We now know that when we eat carbohydrates our brain secrets serotonin. Therefore comfort foods are real. We feel down due to lack of vitamin D and low serotonin and self medicate by eating carbs as comfort food. The byproduct of this is that we gain weight. So, when we are told that Britain is now the heaviest country in Europe we probably mean that Britain is the most depressed country in Europe.
It is good to be happy
It would follow from this that resolving the over weight issues in the UK would mean increasing the wellbeing of people in the the UK. Getting our vitamin D levels right in the first place would be a great help. If you do not know your own Vitamin D status you might be advised to visit your GP and get a blood test, especially if you are having problems with trying to lose weight.
This is an emotional disorder. It is on the obsessive compulsive spectrum with a obsessive desire to lose weight. This behaviour is, in my experience, the symptom of an inner cause that may be hidden or repressed. Often it is a response to a traumatic event. The symptom of anorexia is often the sufferers way of having control over their life. Often anorexics see themselves as over weight even when they are not.
known as simply bulimia, is an eating disorder characterised by binge eating followed by purging. Binge eating refers to eating a large amount of food in a short amount of time. Purging refers to the attempts to get rid of the food consumed. This may be done by vomiting or taking laxatives.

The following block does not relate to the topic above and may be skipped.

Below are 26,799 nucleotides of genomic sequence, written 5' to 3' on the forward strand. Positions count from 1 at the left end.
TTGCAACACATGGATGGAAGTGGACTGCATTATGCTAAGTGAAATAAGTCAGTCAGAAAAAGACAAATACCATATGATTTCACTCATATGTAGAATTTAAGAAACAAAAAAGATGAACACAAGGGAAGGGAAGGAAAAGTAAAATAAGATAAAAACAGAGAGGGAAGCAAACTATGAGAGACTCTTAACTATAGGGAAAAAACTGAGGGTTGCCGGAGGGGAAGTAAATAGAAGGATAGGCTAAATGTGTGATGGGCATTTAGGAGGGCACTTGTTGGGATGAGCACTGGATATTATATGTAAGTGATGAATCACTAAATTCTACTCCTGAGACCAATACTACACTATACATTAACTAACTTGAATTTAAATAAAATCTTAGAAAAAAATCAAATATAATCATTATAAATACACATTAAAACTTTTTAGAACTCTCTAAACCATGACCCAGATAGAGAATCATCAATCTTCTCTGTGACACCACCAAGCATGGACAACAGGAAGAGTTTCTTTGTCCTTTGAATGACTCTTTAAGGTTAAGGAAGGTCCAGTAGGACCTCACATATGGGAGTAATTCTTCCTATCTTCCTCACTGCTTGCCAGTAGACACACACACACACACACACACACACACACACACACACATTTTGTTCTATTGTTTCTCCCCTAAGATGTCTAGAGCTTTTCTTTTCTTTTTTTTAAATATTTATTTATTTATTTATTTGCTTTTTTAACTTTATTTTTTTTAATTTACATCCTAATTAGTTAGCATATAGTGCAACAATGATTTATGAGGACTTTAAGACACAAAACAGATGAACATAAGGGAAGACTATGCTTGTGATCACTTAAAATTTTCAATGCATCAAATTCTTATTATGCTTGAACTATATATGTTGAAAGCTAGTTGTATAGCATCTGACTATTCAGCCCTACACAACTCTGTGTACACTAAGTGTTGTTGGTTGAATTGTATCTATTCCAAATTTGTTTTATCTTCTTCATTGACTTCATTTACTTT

This is the term used to describe a condition that includes symptoms of obsessive compulsive behaviour in pursuit of a healthy diet. It may also include an almost addictive relationship with food supplements and vitamins. Orthorexia sufferers often display signs and symptoms of anxiety disorders that frequently co-occur with anorexia nervosa or other eating disorders
This is an eating disorder characterised by recurrent purging (self-induced vomiting, misuse of laxatives, diuretics, or enemas) to control weight or shape in the absence of binge eating episodes. It differs from Belimia in that it may not include binging.
Avoidant/restrictive food intake disorder (ARFID)
This was previously known as selective eating disorder (SED), is a type of eating disorder, as well as feeding disorder, where the consumption of certain foods is limited based on the food’s appearance, smell, taste, texture, brand, presentation. This maybe seen in a variety of conditions and syndromes such as Asperger and Autism. It may also be a phobic reaction that often has a traumatic basis.
Food and mood
Our relationship with food works both ways. Our mood is effected by the foods that we eat and our mood will lead to us craving certain foods. For me food disorders are not a behavioural problem in most cases they are an emotional expression of unresolved inner issues. This means that in my eyes Psychotherapy is the appropriate intervention. This may support or work alongside a behavioural programme but is essentially psychological therapy.
If you find that you have a strange or oddly changing relationship with food talk about it, check it out.
Take care and be happy